Do you wonder if you are saving enough for retirement? It’s probably the most fundamental question you can ask yourself if you’re still working toward it. It’s probably confusing, too, because it seems like everything you read gives you a different answer. The thing is, the answer is different for everybody. You need to know the right answer for you.
A simple strategy for figuring this out is to work backward. First, figure out how much you think you’ll spend in retirement. Then, think about the amount you’ll need to have saved to be able to support that level of spending. And lastly, estimate how much you’ll need to save along the way to get there.
There are a lot of variables that come into play, and you’ll have to make some reasonable assumptions about things like how long you’ll work, how long you’ll live in retirement, investment returns, and inflation.
But it’s important that you go through this process; otherwise, you’re leaving too much to chance… and crossing your fingers isn’t a retirement plan.
1. Estimate Spending
First, estimate how much you’ll need to spend each year. Before you even begin this process, understand that what you come up with won’t be exact, and that’s OK. It’s just a well-thought-out estimate that at a minimum allows you to get in the ballpark. The closer you get to retirement, the more accurate your estimate will be, because less will change. In other words, if you’re 50 and plan to work until you’re 65, then some things are going to change. If you’re 64, not as many things will.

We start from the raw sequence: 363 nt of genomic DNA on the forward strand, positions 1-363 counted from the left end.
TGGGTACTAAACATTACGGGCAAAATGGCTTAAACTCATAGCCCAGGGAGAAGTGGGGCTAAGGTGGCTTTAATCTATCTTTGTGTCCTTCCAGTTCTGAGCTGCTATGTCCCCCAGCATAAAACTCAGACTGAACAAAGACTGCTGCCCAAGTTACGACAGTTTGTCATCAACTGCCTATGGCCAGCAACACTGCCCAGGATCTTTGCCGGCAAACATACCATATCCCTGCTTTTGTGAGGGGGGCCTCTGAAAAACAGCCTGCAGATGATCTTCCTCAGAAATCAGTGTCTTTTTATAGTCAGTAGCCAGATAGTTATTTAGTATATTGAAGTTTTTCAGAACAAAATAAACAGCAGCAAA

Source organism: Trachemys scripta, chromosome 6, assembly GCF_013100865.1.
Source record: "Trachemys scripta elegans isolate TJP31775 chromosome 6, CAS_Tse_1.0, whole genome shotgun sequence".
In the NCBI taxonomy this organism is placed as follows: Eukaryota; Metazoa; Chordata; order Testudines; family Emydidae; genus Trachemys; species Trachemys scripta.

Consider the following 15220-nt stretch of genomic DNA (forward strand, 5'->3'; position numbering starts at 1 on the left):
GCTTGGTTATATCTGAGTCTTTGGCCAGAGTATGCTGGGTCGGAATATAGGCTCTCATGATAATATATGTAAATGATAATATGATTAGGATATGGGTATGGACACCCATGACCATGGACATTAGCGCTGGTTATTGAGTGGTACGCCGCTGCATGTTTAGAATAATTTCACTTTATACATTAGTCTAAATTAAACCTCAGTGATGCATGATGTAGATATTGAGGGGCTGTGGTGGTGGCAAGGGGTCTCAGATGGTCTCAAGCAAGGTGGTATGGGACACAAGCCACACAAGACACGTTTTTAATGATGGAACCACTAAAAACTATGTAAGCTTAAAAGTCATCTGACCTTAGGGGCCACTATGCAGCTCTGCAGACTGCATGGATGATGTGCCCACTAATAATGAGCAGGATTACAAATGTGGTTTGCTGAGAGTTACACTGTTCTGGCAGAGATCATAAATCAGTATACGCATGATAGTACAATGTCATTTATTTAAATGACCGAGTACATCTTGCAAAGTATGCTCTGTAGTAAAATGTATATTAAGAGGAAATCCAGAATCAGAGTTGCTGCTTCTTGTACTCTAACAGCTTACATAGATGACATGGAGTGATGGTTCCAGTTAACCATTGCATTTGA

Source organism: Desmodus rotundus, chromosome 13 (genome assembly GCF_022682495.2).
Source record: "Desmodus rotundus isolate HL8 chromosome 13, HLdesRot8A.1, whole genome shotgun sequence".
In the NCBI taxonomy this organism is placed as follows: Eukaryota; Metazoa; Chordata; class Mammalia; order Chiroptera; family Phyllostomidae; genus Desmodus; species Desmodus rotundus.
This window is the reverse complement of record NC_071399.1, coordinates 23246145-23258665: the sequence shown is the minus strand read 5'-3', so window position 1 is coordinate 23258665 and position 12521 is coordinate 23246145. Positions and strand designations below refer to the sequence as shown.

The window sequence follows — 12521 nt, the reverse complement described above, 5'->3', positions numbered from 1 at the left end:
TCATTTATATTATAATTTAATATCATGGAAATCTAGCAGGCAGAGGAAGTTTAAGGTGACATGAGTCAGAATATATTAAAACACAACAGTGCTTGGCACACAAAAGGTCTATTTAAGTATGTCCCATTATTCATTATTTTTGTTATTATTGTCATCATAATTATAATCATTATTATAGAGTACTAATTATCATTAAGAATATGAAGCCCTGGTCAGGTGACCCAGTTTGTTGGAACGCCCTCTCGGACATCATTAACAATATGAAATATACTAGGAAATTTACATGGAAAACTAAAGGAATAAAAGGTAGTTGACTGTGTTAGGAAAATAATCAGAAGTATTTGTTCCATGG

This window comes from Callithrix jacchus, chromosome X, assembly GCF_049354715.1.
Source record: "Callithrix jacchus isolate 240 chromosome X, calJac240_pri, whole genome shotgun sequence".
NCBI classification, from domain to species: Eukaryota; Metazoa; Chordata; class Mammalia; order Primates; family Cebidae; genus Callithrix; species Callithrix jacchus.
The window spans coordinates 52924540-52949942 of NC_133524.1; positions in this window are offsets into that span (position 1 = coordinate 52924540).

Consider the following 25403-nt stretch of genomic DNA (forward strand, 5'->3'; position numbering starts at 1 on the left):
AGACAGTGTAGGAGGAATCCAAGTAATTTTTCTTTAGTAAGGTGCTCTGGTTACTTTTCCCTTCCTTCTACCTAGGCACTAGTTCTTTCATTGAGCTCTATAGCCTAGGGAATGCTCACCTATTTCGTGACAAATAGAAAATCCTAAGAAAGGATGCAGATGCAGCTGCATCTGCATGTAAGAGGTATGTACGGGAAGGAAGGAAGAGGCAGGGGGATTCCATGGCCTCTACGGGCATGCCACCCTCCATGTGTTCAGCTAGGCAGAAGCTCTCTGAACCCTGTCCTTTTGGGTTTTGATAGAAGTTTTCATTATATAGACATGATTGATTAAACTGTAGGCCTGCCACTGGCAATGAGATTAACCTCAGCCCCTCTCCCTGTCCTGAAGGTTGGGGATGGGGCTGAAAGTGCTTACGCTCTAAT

So, where do you start? Think about how much you spend currently, what you spend that money on, and how you think that may change once you retire. For example, maybe you have employer-provided health insurance but will need to pay for Medicare when you retire. Or, you’re saving in your 401k but, of course, that will stop once you retire.
At this stage, I don’t encourage you to try to trim things from your budget or underestimate your spending. If you do, you may find out later that your estimate wasn’t realistic. It’s better to plan on needing a little more than a little less for now.
Don’t forget to account for any spending that will be covered by Social Security, pensions, or any other reliable retirement income that won’t depend on your savings. You can subtract these items from your expected spending because you don’t need to save separately for them.
2. Withdrawal Plan
Once you have your spending estimate, you can then figure out how much you’ll need to save. Knowing how much you need to have saved is crucial because it provides you with a target.
To do that, you’ll need to have an idea of how you plan to withdraw from your savings. There are a lot of different ways you can do this. You should take some time exploring the various retirement withdrawal strategies because they all address different preferences regarding risk and certainty. Again, what you decide now may not be exactly what you do once you reach retirement, but it gives you a basis to plan from.